NEWBERRY — Oblate Father James Crowley remembers the day when his small congregation blended with a growing number of Hispanics coming to St. Mark Church as their link to the Lord.
Two years ago, the parish sponsored a picnic, and there was a mixture of food, language and culture. But it was really when the young people stepped over to the volleyball net that the differences among his flock began to melt away. There was no language barrier, just the fun of healthy competition.
“Newberry is a reflection of what is happening all over the nation,” Father Crowley said. “The community has always been multicultural, black and white. Now it’s just multicultural more.
“It’s the same process, the same problems here as elsewhere. It got handled better here.”
The influx of Hispanics, mostly from Mexico, came in “a small wave and then a big wave” to small St. Mark’s, with about 160 members. Father Crowley stepped forward to offer as much assistance as the Catholic Church could to the newcomers, arriving here for jobs. He also has been able to gauge the reaction of long-time residents to the newcomers.
“As long as the new people are working, putting down roots, it’s all right. It’s nothing new, it’s what the Italians, the Irish, etc., did generations ago. It’s just new around here,” Father Crowley said.
The crowd of about 200 people July 18 at Father Crowley’s farewell reception in St. Mark’s fellowship hall reflected the congregation. Long-time church members mixed with newcomers, along with other pastors and community members, who paid their respects to Father Crowley. He was soon transferred to Camden after three years in Newberry. Father Edward Fitzgerald took his place as pastor of the diverse community.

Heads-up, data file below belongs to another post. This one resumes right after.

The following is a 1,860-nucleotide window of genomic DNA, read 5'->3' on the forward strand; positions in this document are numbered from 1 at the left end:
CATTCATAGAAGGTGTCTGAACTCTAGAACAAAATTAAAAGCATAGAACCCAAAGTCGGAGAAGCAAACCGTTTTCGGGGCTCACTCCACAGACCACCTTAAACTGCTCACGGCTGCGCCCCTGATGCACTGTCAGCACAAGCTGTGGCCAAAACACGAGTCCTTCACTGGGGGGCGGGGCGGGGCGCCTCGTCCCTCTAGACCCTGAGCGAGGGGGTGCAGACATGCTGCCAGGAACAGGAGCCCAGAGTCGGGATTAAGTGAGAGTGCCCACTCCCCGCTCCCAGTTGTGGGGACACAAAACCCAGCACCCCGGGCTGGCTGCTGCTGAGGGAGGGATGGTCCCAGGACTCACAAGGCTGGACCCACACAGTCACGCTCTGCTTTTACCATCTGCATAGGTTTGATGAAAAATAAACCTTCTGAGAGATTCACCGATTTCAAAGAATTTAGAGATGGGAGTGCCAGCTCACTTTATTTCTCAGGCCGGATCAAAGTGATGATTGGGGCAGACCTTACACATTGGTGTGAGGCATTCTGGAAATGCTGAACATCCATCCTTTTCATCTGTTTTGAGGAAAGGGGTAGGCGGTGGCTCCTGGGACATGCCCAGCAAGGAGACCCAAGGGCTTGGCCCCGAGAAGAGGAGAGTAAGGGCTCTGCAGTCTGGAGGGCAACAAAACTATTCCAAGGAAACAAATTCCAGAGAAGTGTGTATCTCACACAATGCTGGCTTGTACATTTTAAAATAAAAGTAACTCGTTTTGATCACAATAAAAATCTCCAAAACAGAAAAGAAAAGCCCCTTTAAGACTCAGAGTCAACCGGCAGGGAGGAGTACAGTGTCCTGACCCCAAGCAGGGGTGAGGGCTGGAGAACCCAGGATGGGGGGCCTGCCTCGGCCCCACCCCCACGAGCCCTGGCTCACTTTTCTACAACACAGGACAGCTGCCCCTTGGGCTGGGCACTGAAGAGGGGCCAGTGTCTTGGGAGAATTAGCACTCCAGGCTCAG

“In three years I have seen the Catholic community grow, and the Newberry community grow,” Father Crowley said. “These three years have been good, I wish I could stay longer, but the bishop has other needs. I have seen a lot of growth in this parish, and I have tried to be an active citizen, in the city of God and the city of man.”
Father Crowley has been an active Rotarian and has been involved in the activities of the Interfaith Community Services and the Downtown Ministerial Association. “I have greatly enjoyed that interaction on the professional level,” he said.
While most of the Hispanic newcomers have come to St. Mark because of their Catholic heritage, Father Crowley said many other downtown churches also have had outreach projects. “We have all tried to live the Great Commandment,” he said.
While having a time of reflection and fun with his congregation — Father Crowley kept the kids occupied by producing a bag full of bubble soap jars and showing the kids where they could play with them outside — he also reflected on the city he is leaving, praising Newberry for its forward-looking purpose in restoration of the downtown area just a few blocks from his church’s front door.
“We have seen that you can live the good life,” Father Crowley said, “and you can live it right here.”
This article was reprinted with the permission of The Newberry Observer.